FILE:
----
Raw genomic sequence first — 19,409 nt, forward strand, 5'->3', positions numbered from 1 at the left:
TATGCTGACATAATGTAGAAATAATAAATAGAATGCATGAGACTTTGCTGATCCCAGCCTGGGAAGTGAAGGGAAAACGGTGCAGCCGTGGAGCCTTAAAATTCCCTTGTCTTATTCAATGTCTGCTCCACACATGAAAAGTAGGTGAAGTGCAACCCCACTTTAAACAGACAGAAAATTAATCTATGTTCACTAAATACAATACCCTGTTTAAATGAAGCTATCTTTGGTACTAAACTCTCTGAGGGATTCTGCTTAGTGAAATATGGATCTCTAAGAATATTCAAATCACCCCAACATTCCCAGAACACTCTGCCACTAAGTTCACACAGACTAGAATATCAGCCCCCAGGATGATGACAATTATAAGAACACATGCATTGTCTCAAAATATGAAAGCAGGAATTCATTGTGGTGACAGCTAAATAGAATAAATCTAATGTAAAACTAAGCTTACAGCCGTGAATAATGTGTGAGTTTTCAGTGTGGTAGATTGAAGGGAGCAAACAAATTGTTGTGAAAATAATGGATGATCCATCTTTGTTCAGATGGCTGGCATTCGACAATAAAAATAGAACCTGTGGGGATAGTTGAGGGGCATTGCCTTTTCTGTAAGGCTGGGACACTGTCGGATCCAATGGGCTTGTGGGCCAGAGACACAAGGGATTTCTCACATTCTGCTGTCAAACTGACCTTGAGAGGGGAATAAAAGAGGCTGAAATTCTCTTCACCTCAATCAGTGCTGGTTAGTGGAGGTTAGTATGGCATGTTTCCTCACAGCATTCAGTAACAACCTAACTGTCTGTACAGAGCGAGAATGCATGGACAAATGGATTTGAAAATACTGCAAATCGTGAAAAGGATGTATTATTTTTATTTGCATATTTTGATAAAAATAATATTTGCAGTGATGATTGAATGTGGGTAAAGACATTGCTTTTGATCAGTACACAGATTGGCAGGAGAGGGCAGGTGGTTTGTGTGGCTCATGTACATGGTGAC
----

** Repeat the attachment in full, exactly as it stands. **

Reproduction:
Raw genomic sequence first — 19,409 nt, forward strand, 5'->3', positions numbered from 1 at the left:
TATGCTGACATAATGTAGAAATAATAAATAGAATGCATGAGACTTTGCTGATCCCAGCCTGGGAAGTGAAGGGAAAACGGTGCAGCCGTGGAGCCTTAAAATTCCCTTGTCTTATTCAATGTCTGCTCCACACATGAAAAGTAGGTGAAGTGCAACCCCACTTTAAACAGACAGAAAATTAATCTATGTTCACTAAATACAATACCCTGTTTAAATGAAGCTATCTTTGGTACTAAACTCTCTGAGGGATTCTGCTTAGTGAAATATGGATCTCTAAGAATATTCAAATCACCCCAACATTCCCAGAACACTCTGCCACTAAGTTCACACAGACTAGAATATCAGCCCCCAGGATGATGACAATTATAAGAACACATGCATTGTCTCAAAATATGAAAGCAGGAATTCATTGTGGTGACAGCTAAATAGAATAAATCTAATGTAAAACTAAGCTTACAGCCGTGAATAATGTGTGAGTTTTCAGTGTGGTAGATTGAAGGGAGCAAACAAATTGTTGTGAAAATAATGGATGATCCATCTTTGTTCAGATGGCTGGCATTCGACAATAAAAATAGAACCTGTGGGGATAGTTGAGGGGCATTGCCTTTTCTGTAAGGCTGGGACACTGTCGGATCCAATGGGCTTGTGGGCCAGAGACACAAGGGATTTCTCACATTCTGCTGTCAAACTGACCTTGAGAGGGGAATAAAAGAGGCTGAAATTCTCTTCACCTCAATCAGTGCTGGTTAGTGGAGGTTAGTATGGCATGTTTCCTCACAGCATTCAGTAACAACCTAACTGTCTGTACAGAGCGAGAATGCATGGACAAATGGATTTGAAAATACTGCAAATCGTGAAAAGGATGTATTATTTTTATTTGCATATTTTGATAAAAATAATATTTGCAGTGATGATTGAATGTGGGTAAAGACATTGCTTTTGATCAGTACACAGATTGGCAGGAGAGGGCAGGTGGTTTGTGTGGCTCATGTACATGGTGAC